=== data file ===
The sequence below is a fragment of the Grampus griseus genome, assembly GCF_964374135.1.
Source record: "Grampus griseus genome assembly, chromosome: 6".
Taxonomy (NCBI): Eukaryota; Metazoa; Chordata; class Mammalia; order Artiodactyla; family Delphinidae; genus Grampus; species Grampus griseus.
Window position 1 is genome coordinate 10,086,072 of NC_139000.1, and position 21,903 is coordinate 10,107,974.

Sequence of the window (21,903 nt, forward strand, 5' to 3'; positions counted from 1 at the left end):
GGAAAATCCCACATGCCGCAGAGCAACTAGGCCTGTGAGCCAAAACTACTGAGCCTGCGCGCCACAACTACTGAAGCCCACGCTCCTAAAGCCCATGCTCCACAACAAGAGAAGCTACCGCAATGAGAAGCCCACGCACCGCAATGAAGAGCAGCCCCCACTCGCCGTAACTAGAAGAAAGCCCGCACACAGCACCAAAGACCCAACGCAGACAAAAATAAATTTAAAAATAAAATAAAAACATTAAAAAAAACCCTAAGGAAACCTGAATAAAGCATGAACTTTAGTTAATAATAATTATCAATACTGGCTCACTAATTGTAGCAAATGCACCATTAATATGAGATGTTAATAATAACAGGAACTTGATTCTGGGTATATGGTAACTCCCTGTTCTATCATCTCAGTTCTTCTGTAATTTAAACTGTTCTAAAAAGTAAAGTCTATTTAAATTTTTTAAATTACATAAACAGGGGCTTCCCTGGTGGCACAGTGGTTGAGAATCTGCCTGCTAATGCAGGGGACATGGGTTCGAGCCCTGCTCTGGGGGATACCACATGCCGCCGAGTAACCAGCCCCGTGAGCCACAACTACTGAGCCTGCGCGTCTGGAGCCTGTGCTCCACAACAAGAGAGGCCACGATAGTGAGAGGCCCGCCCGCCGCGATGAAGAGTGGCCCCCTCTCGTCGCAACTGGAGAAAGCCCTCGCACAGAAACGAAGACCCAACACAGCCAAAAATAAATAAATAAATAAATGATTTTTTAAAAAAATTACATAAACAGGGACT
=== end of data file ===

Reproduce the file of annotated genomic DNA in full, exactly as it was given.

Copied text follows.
The sequence below is a fragment of the Grampus griseus genome, assembly GCF_964374135.1.
Source record: "Grampus griseus genome assembly, chromosome: 6".
Taxonomy (NCBI): Eukaryota; Metazoa; Chordata; class Mammalia; order Artiodactyla; family Delphinidae; genus Grampus; species Grampus griseus.
Window position 1 is genome coordinate 10,086,072 of NC_139000.1, and position 21,903 is coordinate 10,107,974.

Sequence of the window (21,903 nt, forward strand, 5' to 3'; positions counted from 1 at the left end):
GGAAAATCCCACATGCCGCAGAGCAACTAGGCCTGTGAGCCAAAACTACTGAGCCTGCGCGCCACAACTACTGAAGCCCACGCTCCTAAAGCCCATGCTCCACAACAAGAGAAGCTACCGCAATGAGAAGCCCACGCACCGCAATGAAGAGCAGCCCCCACTCGCCGTAACTAGAAGAAAGCCCGCACACAGCACCAAAGACCCAACGCAGACAAAAATAAATTTAAAAATAAAATAAAAACATTAAAAAAAACCCTAAGGAAACCTGAATAAAGCATGAACTTTAGTTAATAATAATTATCAATACTGGCTCACTAATTGTAGCAAATGCACCATTAATATGAGATGTTAATAATAACAGGAACTTGATTCTGGGTATATGGTAACTCCCTGTTCTATCATCTCAGTTCTTCTGTAATTTAAACTGTTCTAAAAAGTAAAGTCTATTTAAATTTTTTAAATTACATAAACAGGGGCTTCCCTGGTGGCACAGTGGTTGAGAATCTGCCTGCTAATGCAGGGGACATGGGTTCGAGCCCTGCTCTGGGGGATACCACATGCCGCCGAGTAACCAGCCCCGTGAGCCACAACTACTGAGCCTGCGCGTCTGGAGCCTGTGCTCCACAACAAGAGAGGCCACGATAGTGAGAGGCCCGCCCGCCGCGATGAAGAGTGGCCCCCTCTCGTCGCAACTGGAGAAAGCCCTCGCACAGAAACGAAGACCCAACACAGCCAAAAATAAATAAATAAATAAATGATTTTTTAAAAAAATTACATAAACAGGGACT